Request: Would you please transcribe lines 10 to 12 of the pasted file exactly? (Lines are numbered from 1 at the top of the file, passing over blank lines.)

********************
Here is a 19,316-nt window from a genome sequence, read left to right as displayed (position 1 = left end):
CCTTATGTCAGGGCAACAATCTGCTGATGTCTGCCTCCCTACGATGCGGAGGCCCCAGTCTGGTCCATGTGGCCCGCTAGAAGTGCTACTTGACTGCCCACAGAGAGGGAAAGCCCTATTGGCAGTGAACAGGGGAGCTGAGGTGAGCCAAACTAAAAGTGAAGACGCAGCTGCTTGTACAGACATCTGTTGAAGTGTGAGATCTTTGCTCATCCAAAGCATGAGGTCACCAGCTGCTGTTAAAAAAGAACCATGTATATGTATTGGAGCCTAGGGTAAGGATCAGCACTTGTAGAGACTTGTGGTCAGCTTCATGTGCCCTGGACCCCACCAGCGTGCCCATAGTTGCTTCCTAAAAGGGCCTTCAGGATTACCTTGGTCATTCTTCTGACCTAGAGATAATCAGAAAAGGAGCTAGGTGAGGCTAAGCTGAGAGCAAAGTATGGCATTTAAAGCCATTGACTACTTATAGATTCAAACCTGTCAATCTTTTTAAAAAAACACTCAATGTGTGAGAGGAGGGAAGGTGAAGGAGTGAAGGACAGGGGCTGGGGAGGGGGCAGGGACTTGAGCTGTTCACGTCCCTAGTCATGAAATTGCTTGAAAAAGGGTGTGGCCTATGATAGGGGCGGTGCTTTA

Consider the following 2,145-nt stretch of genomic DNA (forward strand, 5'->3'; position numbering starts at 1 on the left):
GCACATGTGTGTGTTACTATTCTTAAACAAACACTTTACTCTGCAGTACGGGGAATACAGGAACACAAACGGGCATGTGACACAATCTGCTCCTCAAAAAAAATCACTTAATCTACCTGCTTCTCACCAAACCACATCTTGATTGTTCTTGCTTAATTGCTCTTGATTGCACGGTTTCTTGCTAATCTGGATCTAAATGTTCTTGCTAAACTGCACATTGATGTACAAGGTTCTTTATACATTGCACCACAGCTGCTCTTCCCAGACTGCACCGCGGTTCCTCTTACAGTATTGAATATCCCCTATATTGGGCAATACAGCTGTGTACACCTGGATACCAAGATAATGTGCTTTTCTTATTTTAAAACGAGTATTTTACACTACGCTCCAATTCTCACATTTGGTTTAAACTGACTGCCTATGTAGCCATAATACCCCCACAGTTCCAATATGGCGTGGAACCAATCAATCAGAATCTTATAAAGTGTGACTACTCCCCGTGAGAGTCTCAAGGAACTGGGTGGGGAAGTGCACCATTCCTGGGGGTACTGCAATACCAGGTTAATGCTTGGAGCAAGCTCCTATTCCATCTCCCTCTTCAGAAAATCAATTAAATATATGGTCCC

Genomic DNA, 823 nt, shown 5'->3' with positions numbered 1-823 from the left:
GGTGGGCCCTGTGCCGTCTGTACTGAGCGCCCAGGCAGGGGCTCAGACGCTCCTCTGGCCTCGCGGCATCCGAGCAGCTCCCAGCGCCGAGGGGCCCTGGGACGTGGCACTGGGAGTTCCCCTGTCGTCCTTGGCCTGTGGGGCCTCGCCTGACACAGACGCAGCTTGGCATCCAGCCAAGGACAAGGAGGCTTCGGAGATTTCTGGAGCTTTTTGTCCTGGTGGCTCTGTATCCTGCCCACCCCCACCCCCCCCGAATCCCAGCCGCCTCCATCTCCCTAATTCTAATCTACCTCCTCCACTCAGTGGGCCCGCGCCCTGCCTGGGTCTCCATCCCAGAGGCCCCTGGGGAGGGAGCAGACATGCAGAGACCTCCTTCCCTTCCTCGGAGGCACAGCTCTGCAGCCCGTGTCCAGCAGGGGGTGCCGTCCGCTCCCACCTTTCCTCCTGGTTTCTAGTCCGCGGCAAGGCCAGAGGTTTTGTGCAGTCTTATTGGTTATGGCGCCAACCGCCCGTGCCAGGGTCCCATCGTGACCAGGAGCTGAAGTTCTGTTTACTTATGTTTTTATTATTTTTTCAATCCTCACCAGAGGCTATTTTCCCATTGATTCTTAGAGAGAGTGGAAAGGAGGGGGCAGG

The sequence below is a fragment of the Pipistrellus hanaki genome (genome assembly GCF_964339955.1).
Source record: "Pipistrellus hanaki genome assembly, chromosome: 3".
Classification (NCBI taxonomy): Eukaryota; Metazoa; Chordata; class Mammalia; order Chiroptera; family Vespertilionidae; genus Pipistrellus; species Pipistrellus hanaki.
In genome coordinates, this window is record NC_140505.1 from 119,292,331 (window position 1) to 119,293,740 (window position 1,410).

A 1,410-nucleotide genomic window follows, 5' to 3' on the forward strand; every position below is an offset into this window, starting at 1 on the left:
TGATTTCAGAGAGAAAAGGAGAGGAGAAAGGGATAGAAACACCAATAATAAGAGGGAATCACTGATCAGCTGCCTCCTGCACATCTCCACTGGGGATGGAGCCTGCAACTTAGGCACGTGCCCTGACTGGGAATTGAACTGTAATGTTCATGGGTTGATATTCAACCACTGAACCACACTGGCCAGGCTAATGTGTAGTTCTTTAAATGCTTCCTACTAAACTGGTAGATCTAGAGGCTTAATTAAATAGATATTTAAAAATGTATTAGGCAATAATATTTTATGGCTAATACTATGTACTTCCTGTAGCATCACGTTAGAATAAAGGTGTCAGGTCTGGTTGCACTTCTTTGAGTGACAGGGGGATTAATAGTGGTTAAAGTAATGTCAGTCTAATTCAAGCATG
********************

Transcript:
In genome coordinates, this window is record NC_140505.1 from 119,292,331 (window position 1) to 119,293,740 (window position 1,410).

A 1,410-nucleotide genomic window follows, 5' to 3' on the forward strand; every position below is an offset into this window, starting at 1 on the left:
TGATTTCAGAGAGAAAAGGAGAGGAGAAAGGGATAGAAACACCAATAATAAGAGGGAATCACTGATCAGCTGCCTCCTGCACATCTCCACTGGGGATGGAGCCTGCAACTTAGGCACGTGCCCTGACTGGGAATTGAACTGTAATGTTCATGGGTTGATATTCAACCACTGAACCACACTGGCCAGGCTAATGTGTAGTTCTTTAAATGCTTCCTACTAAACTGGTAGATCTAGAGGCTTAATTAAATAGATATTTAAAAATGTATTAGGCAATAATATTTTATGGCTAATACTATGTACTTCCTGTAGCATCACGTTAGAATAAAGGTGTCAGGTCTGGTTGCACTTCTTTGAGTGACAGGGGGATTAATAGTGGTTAAAGTAATGTCAGTCTAATTCAAGCATG